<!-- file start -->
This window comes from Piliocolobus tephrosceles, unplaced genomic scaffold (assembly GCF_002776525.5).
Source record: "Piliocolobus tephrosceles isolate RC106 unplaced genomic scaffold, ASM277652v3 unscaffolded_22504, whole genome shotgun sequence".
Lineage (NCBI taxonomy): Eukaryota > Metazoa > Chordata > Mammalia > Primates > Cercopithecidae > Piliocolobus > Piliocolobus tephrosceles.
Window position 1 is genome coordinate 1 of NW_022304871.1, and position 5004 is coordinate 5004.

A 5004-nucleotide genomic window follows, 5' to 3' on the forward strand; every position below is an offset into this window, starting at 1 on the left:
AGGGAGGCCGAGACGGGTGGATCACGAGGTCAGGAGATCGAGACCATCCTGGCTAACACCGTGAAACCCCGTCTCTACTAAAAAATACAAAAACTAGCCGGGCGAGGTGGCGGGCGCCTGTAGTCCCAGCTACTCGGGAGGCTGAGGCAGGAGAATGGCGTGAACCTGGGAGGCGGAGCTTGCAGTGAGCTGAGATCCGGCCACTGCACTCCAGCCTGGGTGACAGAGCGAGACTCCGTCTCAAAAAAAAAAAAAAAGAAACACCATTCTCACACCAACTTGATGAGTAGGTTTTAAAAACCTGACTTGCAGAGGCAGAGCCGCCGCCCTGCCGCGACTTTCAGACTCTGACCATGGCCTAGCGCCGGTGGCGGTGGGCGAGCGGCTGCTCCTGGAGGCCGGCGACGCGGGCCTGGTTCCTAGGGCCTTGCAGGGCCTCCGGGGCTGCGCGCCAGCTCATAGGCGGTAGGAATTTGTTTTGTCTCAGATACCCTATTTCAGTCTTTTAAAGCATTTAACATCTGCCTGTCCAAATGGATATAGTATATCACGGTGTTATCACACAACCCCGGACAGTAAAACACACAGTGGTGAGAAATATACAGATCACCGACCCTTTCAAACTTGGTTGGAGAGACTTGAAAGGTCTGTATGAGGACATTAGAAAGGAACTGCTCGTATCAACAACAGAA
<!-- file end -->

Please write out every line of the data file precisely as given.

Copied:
This window comes from Piliocolobus tephrosceles, unplaced genomic scaffold (assembly GCF_002776525.5).
Source record: "Piliocolobus tephrosceles isolate RC106 unplaced genomic scaffold, ASM277652v3 unscaffolded_22504, whole genome shotgun sequence".
Lineage (NCBI taxonomy): Eukaryota > Metazoa > Chordata > Mammalia > Primates > Cercopithecidae > Piliocolobus > Piliocolobus tephrosceles.
Window position 1 is genome coordinate 1 of NW_022304871.1, and position 5004 is coordinate 5004.

A 5004-nucleotide genomic window follows, 5' to 3' on the forward strand; every position below is an offset into this window, starting at 1 on the left:
AGGGAGGCCGAGACGGGTGGATCACGAGGTCAGGAGATCGAGACCATCCTGGCTAACACCGTGAAACCCCGTCTCTACTAAAAAATACAAAAACTAGCCGGGCGAGGTGGCGGGCGCCTGTAGTCCCAGCTACTCGGGAGGCTGAGGCAGGAGAATGGCGTGAACCTGGGAGGCGGAGCTTGCAGTGAGCTGAGATCCGGCCACTGCACTCCAGCCTGGGTGACAGAGCGAGACTCCGTCTCAAAAAAAAAAAAAAAGAAACACCATTCTCACACCAACTTGATGAGTAGGTTTTAAAAACCTGACTTGCAGAGGCAGAGCCGCCGCCCTGCCGCGACTTTCAGACTCTGACCATGGCCTAGCGCCGGTGGCGGTGGGCGAGCGGCTGCTCCTGGAGGCCGGCGACGCGGGCCTGGTTCCTAGGGCCTTGCAGGGCCTCCGGGGCTGCGCGCCAGCTCATAGGCGGTAGGAATTTGTTTTGTCTCAGATACCCTATTTCAGTCTTTTAAAGCATTTAACATCTGCCTGTCCAAATGGATATAGTATATCACGGTGTTATCACACAACCCCGGACAGTAAAACACACAGTGGTGAGAAATATACAGATCACCGACCCTTTCAAACTTGGTTGGAGAGACTTGAAAGGTCTGTATGAGGACATTAGAAAGGAACTGCTCGTATCAACAACAGAA